NEW YORK – Eddie Hearn looks at Anthony Joshua’s upcoming fight as an opportunity to determine what the 33-year-old former heavyweight champion has left after suffering back-to-back points defeats to Oleksandr Usyk.

Joshua’s promoter dismissed criticism of Joshua’s opponent, American Jermaine Franklin, in large part because there is a lot of uncertainty related to Joshua in advance of their April 1 bout at O2 Arena in London. Franklin (21-1, 14 KOs) also legitimized himself as a contender in their division by testing Dillian Whyte in a very competitive 12-round fight Whyte won by majority decision November 26 at OVO Arena Wembley in London.

“It’s a good fight,” Hearn told “Look, the haters will say Joshua’s finished, mentally shot, but he’ll knock Jermaine Franklin out inside of three rounds. You know, and the others will say Jermaine Franklin beat Dillian Whyte by three or four rounds, but he’s a terrible opponent for Anthony Joshua. You can’t really win. I think it’s a really credible fight to come back to. I think Franklin is good. I think there’s a lot of unknowns about AJ. He’s coming off two defeats. Mentally, where’s he at? How’s he gonna look with a new trainer?”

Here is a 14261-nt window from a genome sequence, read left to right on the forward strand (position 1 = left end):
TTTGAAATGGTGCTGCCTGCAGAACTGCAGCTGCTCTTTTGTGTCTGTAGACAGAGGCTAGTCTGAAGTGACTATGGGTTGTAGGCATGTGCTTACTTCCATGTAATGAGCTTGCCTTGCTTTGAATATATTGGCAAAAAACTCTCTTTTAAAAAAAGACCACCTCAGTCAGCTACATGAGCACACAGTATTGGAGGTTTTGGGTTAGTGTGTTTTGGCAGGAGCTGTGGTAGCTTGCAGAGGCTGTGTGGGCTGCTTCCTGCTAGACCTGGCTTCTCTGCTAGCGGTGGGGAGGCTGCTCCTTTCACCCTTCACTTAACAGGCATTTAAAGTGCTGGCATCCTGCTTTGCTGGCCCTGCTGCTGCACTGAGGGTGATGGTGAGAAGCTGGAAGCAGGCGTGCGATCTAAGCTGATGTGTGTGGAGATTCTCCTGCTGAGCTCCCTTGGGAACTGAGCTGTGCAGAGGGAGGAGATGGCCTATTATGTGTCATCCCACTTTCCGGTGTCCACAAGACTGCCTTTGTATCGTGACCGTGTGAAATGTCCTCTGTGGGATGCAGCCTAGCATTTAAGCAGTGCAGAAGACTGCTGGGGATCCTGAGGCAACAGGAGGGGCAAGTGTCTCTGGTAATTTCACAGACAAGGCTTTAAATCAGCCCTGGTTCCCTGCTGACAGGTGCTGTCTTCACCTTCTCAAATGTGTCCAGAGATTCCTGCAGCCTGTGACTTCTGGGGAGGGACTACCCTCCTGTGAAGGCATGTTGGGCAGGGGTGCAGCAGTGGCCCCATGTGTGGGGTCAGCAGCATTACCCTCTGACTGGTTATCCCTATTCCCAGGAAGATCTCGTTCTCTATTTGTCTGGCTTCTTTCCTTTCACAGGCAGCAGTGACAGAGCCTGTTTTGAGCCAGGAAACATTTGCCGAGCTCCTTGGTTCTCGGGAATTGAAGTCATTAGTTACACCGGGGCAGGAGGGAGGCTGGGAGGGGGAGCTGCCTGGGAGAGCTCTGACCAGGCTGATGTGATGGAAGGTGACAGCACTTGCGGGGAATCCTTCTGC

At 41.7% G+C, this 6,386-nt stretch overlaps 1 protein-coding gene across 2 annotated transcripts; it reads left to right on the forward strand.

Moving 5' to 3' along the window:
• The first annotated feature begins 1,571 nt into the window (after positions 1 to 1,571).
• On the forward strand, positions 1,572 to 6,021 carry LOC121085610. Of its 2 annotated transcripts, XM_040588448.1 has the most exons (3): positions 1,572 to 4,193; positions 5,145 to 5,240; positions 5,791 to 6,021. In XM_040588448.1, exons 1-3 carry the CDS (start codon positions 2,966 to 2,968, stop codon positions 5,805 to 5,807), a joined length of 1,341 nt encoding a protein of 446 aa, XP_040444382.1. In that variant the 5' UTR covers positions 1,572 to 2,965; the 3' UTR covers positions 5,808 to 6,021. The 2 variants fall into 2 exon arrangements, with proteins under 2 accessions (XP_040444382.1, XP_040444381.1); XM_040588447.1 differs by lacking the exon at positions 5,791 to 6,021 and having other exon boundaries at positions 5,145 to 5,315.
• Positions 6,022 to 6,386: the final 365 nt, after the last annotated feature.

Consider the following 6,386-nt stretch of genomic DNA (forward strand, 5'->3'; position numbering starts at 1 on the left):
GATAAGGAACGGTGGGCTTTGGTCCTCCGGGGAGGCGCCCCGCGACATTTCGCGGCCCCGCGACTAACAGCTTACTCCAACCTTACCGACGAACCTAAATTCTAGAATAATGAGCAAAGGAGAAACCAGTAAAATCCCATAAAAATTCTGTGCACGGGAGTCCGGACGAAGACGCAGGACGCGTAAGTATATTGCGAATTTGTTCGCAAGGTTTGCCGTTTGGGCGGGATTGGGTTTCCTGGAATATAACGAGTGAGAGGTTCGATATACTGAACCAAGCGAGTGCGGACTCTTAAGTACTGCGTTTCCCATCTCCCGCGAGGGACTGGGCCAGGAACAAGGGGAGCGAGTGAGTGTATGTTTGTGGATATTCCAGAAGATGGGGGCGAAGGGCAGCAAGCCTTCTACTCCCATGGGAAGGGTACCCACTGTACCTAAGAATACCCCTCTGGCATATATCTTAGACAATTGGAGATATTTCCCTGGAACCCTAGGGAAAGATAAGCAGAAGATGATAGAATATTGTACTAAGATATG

Joshua (24-3, 22 KOs) hasn’t confirmed his new trainer publicly, but the former IBF/IBO/WBA/WBO champion is believed to be working with Derrick James at James’ gym in Dallas. James is one of boxing’s most respected trainers based on his history with unified welterweight champ Errol Spence Jr., undisputed junior middleweight champ Jermell Charlo and lightweight contender Frank Martin.

The 29-year-old Franklin, of Saginaw, Michigan, has lost only to Whyte (29-3, 19 KOs), whom Joshua stopped in the seventh round of their December 2015 bout at O2 Arena. The 6-foot-6, 245-pound Joshua might fight Whyte next if he defeats Franklin and Whyte wins his own interim match against an opponent to be determined.

Watford’s Joshua has opened as at least a 10-1 favorite to beat Franklin, according to most sportsbooks. Hearn considers their 12-round fight more competitive than that.

“It’s a dangerous fight,” Hearn said. “I think when you’re working with a new trainer, when you are asking yourself questions, when you may have self-doubt, the last thing you wanna do is fight a guy who’s, although he lost to Whyte, coming with a lot of confidence. Because [Franklin] has realized that he can hang at that level.

“His style is not always suited to a stand-up heavyweight – I’m talking about a smaller heavyweight. Good movement. Good chin. Went 12 rounds with Dillian, and I think it’s a great fight. A lot of people who are being honest think that it’s a very dangerous fight if AJ is not the fighter that he once was. And that is the question mark, because he puts a lot of pressure on himself.”

Keith Idec is a senior writer/columnist for He can be reached on Twitter @Idecboxing.